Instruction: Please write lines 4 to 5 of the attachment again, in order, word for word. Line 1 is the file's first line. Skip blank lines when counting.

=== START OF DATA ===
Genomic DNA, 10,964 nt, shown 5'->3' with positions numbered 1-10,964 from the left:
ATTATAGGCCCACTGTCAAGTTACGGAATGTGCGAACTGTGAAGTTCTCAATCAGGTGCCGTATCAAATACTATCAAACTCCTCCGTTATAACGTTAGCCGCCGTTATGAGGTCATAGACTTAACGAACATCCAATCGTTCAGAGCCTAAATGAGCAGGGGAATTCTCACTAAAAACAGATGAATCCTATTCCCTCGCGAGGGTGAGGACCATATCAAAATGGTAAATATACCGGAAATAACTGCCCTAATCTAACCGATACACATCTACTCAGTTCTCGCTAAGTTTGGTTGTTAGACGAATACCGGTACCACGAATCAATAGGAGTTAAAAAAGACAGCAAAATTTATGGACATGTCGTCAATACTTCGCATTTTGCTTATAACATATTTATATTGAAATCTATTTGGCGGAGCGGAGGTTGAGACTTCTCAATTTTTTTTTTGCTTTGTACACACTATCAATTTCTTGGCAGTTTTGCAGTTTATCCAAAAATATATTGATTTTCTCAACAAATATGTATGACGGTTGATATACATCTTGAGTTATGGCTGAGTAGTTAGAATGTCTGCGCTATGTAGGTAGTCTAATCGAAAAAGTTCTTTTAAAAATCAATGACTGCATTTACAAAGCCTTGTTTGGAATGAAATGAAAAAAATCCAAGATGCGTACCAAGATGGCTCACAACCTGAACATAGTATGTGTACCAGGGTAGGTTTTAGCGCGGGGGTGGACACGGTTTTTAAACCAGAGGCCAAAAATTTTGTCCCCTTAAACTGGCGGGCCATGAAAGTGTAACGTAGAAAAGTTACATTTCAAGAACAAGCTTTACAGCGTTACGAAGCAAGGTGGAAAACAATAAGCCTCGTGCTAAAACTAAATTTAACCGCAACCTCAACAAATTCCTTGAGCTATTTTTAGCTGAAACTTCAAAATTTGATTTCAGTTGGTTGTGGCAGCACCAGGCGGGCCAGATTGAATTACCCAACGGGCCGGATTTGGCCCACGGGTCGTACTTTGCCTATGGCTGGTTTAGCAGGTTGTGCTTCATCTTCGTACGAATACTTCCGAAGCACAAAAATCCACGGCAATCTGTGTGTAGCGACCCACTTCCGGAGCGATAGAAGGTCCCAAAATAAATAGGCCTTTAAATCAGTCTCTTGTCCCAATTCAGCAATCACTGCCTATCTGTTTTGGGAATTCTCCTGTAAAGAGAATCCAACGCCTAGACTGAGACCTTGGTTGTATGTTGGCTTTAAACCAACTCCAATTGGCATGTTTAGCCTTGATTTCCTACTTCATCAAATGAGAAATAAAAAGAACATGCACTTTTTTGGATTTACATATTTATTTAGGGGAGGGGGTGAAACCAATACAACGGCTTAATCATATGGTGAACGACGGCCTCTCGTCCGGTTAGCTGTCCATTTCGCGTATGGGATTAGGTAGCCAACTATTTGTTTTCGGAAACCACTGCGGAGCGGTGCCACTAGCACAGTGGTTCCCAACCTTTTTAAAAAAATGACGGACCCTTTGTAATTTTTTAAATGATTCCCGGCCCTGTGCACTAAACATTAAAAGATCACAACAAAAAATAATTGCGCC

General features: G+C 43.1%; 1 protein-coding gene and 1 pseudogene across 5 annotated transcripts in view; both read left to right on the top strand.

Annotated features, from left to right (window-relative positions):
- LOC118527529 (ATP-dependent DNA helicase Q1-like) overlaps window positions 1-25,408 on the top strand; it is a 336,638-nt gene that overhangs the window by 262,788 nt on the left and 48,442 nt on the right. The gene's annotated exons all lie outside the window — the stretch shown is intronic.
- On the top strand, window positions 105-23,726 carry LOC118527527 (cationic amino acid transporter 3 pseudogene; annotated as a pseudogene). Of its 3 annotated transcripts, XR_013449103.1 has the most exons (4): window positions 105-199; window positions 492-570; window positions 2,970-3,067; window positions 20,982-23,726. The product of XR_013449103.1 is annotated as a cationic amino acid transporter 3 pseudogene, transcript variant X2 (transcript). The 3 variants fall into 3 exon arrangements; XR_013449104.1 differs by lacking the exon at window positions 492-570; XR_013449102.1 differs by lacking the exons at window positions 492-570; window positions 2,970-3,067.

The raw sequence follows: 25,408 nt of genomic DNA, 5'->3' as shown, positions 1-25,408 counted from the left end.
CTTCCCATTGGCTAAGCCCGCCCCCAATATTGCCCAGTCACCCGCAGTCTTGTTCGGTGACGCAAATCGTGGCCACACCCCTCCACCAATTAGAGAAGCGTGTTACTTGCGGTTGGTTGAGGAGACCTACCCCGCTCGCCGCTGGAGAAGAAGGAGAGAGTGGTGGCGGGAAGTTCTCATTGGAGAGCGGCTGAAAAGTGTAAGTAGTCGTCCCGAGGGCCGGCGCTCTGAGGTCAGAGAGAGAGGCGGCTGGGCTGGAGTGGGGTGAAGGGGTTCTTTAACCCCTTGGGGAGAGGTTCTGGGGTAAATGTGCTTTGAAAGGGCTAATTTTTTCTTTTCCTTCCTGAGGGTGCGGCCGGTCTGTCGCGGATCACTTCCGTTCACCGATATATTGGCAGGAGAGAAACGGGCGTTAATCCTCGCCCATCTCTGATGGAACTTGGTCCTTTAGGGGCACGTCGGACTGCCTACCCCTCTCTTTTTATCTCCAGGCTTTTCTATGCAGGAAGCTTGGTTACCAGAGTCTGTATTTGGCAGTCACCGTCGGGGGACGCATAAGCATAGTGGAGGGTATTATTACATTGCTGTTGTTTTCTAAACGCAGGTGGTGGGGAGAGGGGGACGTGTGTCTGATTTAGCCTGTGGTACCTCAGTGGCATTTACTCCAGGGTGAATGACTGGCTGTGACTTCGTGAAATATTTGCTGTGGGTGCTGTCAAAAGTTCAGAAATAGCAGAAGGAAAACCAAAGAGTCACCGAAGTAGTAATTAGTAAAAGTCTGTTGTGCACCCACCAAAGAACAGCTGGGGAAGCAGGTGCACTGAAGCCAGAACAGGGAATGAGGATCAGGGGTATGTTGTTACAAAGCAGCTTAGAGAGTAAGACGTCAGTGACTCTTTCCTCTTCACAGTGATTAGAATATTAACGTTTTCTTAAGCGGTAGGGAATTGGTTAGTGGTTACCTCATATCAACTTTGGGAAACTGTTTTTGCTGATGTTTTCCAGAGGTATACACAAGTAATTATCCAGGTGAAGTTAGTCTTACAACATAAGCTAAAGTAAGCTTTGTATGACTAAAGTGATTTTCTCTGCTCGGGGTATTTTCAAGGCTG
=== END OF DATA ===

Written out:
Annotated features, from left to right (window-relative positions):
- LOC118527529 (ATP-dependent DNA helicase Q1-like) overlaps window positions 1-25,408 on the top strand; it is a 336,638-nt gene that overhangs the window by 262,788 nt on the left and 48,442 nt on the right. The gene's annotated exons all lie outside the window — the stretch shown is intronic.